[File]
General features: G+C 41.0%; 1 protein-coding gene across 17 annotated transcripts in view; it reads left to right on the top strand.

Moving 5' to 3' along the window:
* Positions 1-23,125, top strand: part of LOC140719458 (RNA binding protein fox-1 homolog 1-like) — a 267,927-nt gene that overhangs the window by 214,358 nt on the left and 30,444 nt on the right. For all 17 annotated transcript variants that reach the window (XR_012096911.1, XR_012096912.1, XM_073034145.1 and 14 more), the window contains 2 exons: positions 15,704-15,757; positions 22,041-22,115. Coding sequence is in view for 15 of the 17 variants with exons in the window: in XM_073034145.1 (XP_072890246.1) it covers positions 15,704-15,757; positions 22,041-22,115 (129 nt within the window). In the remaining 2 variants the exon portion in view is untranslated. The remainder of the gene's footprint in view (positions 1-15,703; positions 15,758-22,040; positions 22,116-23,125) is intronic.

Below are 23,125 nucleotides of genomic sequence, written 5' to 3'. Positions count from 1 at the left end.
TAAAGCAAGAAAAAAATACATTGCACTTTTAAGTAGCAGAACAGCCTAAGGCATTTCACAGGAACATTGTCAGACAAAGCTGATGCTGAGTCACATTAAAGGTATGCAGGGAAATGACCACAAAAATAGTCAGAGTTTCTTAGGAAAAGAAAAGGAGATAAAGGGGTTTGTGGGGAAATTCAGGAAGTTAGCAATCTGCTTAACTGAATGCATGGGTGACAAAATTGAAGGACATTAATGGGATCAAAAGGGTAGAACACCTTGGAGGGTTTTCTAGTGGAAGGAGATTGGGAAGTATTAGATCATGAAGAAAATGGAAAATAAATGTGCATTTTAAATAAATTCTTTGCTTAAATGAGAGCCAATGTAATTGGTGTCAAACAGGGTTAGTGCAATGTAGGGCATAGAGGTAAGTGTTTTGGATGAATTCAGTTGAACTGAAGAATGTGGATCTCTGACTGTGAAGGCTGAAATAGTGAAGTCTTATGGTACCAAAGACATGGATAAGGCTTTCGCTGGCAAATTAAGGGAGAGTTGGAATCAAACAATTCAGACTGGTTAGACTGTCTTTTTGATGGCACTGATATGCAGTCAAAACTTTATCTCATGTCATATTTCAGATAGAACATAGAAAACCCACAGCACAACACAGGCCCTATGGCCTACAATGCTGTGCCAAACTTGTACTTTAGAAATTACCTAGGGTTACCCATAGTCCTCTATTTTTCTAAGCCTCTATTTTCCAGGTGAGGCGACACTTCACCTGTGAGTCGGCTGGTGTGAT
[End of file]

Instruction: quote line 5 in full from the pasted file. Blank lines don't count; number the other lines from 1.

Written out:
TAAAGCAAGAAAAAAATACATTGCACTTTTAAGTAGCAGAACAGCCTAAGGCATTTCACAGGAACATTGTCAGACAAAGCTGATGCTGAGTCACATTAAAGGTATGCAGGGAAATGACCACAAAAATAGTCAGAGTTTCTTAGGAAAAGAAAAGGAGATAAAGGGGTTTGTGGGGAAATTCAGGAAGTTAGCAATCTGCTTAACTGAATGCATGGGTGACAAAATTGAAGGACATTAATGGGATCAAAAGGGTAGAACACCTTGGAGGGTTTTCTAGTGGAAGGAGATTGGGAAGTATTAGATCATGAAGAAAATGGAAAATAAATGTGCATTTTAAATAAATTCTTTGCTTAAATGAGAGCCAATGTAATTGGTGTCAAACAGGGTTAGTGCAATGTAGGGCATAGAGGTAAGTGTTTTGGATGAATTCAGTTGAACTGAAGAATGTGGATCTCTGACTGTGAAGGCTGAAATAGTGAAGTCTTATGGTACCAAAGACATGGATAAGGCTTTCGCTGGCAAATTAAGGGAGAGTTGGAATCAAACAATTCAGACTGGTTAGACTGTCTTTTTGATGGCACTGATATGCAGTCAAAACTTTATCTCATGTCATATTTCAGATAGAACATAGAAAACCCACAGCACAACACAGGCCCTATGGCCTACAATGCTGTGCCAAACTTGTACTTTAGAAATTACCTAGGGTTACCCATAGTCCTCTATTTTTCTAAGCCTCTATTTTCCAGGTGAGGCGACACTTCACCTGTGAGTCGGCTGGTGTGAT